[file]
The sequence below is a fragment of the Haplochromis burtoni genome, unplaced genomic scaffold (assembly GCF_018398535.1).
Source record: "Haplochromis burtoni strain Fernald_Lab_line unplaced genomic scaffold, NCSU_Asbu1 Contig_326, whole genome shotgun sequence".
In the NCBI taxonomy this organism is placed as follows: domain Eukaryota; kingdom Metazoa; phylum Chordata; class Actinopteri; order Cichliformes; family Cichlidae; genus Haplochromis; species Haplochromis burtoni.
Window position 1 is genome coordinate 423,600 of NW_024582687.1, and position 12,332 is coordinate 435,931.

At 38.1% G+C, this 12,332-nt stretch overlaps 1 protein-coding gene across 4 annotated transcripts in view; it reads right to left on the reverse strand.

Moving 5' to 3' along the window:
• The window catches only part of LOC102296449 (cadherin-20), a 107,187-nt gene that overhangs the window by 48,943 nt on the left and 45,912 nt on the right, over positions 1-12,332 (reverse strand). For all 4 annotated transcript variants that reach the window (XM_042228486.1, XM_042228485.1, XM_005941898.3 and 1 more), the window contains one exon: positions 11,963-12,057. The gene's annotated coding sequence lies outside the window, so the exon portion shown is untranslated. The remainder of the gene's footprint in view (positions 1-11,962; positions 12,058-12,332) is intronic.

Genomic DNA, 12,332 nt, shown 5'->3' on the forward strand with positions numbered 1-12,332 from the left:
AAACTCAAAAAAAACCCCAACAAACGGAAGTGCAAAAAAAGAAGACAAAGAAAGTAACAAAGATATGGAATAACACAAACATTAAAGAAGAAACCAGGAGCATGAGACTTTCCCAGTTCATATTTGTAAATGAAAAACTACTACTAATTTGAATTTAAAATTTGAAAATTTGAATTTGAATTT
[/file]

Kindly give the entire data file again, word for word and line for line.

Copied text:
The sequence below is a fragment of the Haplochromis burtoni genome, unplaced genomic scaffold (assembly GCF_018398535.1).
Source record: "Haplochromis burtoni strain Fernald_Lab_line unplaced genomic scaffold, NCSU_Asbu1 Contig_326, whole genome shotgun sequence".
In the NCBI taxonomy this organism is placed as follows: domain Eukaryota; kingdom Metazoa; phylum Chordata; class Actinopteri; order Cichliformes; family Cichlidae; genus Haplochromis; species Haplochromis burtoni.
Window position 1 is genome coordinate 423,600 of NW_024582687.1, and position 12,332 is coordinate 435,931.

At 38.1% G+C, this 12,332-nt stretch overlaps 1 protein-coding gene across 4 annotated transcripts in view; it reads right to left on the reverse strand.

Moving 5' to 3' along the window:
• The window catches only part of LOC102296449 (cadherin-20), a 107,187-nt gene that overhangs the window by 48,943 nt on the left and 45,912 nt on the right, over positions 1-12,332 (reverse strand). For all 4 annotated transcript variants that reach the window (XM_042228486.1, XM_042228485.1, XM_005941898.3 and 1 more), the window contains one exon: positions 11,963-12,057. The gene's annotated coding sequence lies outside the window, so the exon portion shown is untranslated. The remainder of the gene's footprint in view (positions 1-11,962; positions 12,058-12,332) is intronic.

Genomic DNA, 12,332 nt, shown 5'->3' on the forward strand with positions numbered 1-12,332 from the left:
AAACTCAAAAAAAACCCCAACAAACGGAAGTGCAAAAAAAGAAGACAAAGAAAGTAACAAAGATATGGAATAACACAAACATTAAAGAAGAAACCAGGAGCATGAGACTTTCCCAGTTCATATTTGTAAATGAAAAACTACTACTAATTTGAATTTAAAATTTGAAAATTTGAATTTGAATTT